Donald Trump has deflected questions about allegations GCHQ spied on him, saying he was just repeating somebody else's claims.
In a joint news conference with German Chancellor Angela Merkel, the US President was asked whether he regretted tweeting the claim that the Obama administration had wiretapped Trump Towers during the election.
In his reply, he made a reference to claims that Mrs Merkel had been the subject of surveillance by Mr Obama in 2010 and appeared to lay the blame for the original allegation on Fox News.
He said: "As far as wiretapping (gesturing to Mrs Merkel), this past administration, at least we have something in common perhaps.
"We said nothing - all we did was quote a certain very talented legal mind who was the one responsible for saying that on television. I didn't make any opinion on it.
"That was a statement made by a very talented lawyer on Fox and so you shouldn't be talking to me, you should be talking to Fox, ok?"
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Those comments appear to contradict a series of tweets by the US President earlier this month, in which he labelled former president Barack Obama a "bad (or sick) guy" and said a "good lawyer could make a great case" out of the claims.
Mr Trump was referring to US media commentator Judge Andrew Napolitano, who made the original accusation about GCHQ involvement on Wednesday.
That claim was then repeated by White House press secretary Sean Spicer, who has repeatedly said the US President stands by the allegation and does not regret making it.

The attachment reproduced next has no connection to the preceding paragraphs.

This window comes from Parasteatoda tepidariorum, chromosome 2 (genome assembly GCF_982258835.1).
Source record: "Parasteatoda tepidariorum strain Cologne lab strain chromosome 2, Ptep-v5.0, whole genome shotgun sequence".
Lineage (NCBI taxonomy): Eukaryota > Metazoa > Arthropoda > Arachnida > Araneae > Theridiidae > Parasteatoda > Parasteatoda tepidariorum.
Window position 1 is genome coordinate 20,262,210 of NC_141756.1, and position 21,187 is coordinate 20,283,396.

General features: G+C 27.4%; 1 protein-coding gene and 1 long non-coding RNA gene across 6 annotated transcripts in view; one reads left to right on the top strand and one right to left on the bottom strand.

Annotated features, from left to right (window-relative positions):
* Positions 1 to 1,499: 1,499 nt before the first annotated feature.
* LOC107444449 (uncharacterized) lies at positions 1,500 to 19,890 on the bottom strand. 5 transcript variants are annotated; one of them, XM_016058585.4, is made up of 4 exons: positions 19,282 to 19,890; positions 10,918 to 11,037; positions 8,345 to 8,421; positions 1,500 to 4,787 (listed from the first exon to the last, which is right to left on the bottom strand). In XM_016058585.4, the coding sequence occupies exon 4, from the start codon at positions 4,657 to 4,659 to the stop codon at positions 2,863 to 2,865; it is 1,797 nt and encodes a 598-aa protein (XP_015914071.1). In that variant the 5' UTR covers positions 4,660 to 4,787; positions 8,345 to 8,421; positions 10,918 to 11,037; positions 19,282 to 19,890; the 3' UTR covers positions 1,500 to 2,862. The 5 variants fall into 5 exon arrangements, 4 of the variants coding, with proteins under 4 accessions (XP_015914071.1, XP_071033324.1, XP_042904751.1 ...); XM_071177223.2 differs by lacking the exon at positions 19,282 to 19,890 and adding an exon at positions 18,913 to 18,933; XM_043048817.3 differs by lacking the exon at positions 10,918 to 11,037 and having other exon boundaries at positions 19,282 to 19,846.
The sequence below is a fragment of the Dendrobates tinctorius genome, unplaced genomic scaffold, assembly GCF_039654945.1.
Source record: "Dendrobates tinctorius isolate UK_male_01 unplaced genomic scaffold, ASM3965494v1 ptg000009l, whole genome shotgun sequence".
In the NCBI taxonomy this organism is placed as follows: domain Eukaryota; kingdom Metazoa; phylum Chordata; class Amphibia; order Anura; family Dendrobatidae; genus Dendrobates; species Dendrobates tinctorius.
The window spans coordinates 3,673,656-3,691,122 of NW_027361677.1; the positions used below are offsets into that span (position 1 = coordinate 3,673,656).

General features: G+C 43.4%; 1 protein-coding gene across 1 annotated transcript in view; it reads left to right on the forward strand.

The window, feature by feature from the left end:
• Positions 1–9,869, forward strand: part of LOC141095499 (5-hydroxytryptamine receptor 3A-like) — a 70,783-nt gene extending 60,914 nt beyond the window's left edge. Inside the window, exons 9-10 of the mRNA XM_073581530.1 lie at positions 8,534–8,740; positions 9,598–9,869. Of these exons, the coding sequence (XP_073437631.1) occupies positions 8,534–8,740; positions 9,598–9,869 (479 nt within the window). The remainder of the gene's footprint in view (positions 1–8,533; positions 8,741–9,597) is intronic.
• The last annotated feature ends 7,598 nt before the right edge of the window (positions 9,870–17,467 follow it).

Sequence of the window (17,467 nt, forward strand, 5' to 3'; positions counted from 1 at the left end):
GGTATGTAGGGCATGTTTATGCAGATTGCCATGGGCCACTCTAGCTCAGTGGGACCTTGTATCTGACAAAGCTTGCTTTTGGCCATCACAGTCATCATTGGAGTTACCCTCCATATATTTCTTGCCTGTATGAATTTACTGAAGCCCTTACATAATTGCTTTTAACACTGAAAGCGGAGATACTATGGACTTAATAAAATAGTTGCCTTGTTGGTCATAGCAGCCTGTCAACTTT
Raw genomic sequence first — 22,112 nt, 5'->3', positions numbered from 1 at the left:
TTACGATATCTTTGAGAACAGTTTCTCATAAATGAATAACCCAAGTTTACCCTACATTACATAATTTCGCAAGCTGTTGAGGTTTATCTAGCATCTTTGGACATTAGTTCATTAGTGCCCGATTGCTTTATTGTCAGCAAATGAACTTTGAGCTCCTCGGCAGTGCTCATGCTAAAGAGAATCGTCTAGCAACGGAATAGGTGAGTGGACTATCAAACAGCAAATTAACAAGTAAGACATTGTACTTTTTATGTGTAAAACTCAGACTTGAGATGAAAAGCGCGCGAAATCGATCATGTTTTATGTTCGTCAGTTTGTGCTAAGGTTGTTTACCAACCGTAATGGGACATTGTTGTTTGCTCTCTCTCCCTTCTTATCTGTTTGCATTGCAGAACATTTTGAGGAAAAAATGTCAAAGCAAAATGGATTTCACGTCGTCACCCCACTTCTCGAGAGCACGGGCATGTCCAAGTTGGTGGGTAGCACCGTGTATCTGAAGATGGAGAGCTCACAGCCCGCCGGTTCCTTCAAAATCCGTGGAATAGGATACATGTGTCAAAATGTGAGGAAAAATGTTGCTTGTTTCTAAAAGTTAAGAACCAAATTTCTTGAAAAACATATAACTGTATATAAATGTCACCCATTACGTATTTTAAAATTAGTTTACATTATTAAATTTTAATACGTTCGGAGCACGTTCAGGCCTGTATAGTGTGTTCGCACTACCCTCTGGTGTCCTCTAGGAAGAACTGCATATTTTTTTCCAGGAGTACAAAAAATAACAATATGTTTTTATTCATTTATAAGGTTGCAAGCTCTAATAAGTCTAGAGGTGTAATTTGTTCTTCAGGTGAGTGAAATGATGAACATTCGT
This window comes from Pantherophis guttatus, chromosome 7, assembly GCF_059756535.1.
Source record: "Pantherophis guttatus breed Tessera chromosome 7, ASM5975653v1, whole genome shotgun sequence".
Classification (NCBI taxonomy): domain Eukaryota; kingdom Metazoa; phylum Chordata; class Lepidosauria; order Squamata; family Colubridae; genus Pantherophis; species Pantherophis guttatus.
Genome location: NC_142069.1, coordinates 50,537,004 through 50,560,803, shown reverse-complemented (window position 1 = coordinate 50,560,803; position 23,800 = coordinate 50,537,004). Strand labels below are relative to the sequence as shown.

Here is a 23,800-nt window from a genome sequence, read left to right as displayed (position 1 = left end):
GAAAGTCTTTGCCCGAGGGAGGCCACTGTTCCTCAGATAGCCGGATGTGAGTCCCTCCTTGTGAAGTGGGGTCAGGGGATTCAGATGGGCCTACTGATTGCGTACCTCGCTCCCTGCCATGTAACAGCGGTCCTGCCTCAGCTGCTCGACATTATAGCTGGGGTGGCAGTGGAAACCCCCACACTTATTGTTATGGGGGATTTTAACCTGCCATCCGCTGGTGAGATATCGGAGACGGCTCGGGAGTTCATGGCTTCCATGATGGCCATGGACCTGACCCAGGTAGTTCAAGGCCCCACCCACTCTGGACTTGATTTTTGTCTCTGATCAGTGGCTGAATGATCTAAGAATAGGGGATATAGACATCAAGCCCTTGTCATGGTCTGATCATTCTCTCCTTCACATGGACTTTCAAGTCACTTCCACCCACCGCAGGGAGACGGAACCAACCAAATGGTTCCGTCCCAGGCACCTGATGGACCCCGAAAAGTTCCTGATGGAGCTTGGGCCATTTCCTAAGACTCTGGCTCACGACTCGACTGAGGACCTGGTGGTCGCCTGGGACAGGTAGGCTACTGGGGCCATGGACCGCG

On Thursday, US Congress rejected the wiretap claim, with leaders of the Senate Select Committee on Intelligence saying: "Based on the information available to us, we see no indications that Trump Tower was the subject of surveillance by any element of the United States government either before or after Election Day 2016."
GCHQ had previously dismissed the wiretap as "utterly ridiculous".
A spokesman for Prime Minister Theresa May said on Friday that the White House had assured Number 10 it will not repeat the GCHQ claims .
He said: "We've made clear to the administration that these claims are ridiculous and they should be ignored and we've received assurances that these allegations will not be repeated.
"We have a close relationship with the White House and that allows us to raise concerns as and when they arise as was true in this case."
The US Justice Department said it had delivered documents to congressional committees following their request for information on the wiretapping allegations.
Mrs Merkel and Mr Trump appeared to have an awkward meeting at the White House, with the US President seemingly refusing to shake the German Chancellor's hand in front of the media in the Oval Office.
They had, however, shaken hands when they met earlier.
The two leaders discussed NATO funding, trade agreements and the international situations in Ukraine and Syria.
But Mr Trump denied claims his policies were isolationist. He said: "I don't believe in isolationist policy, but I also believe that a trade policy should be fair.
"I am a free trader, but I'm also a fair trader."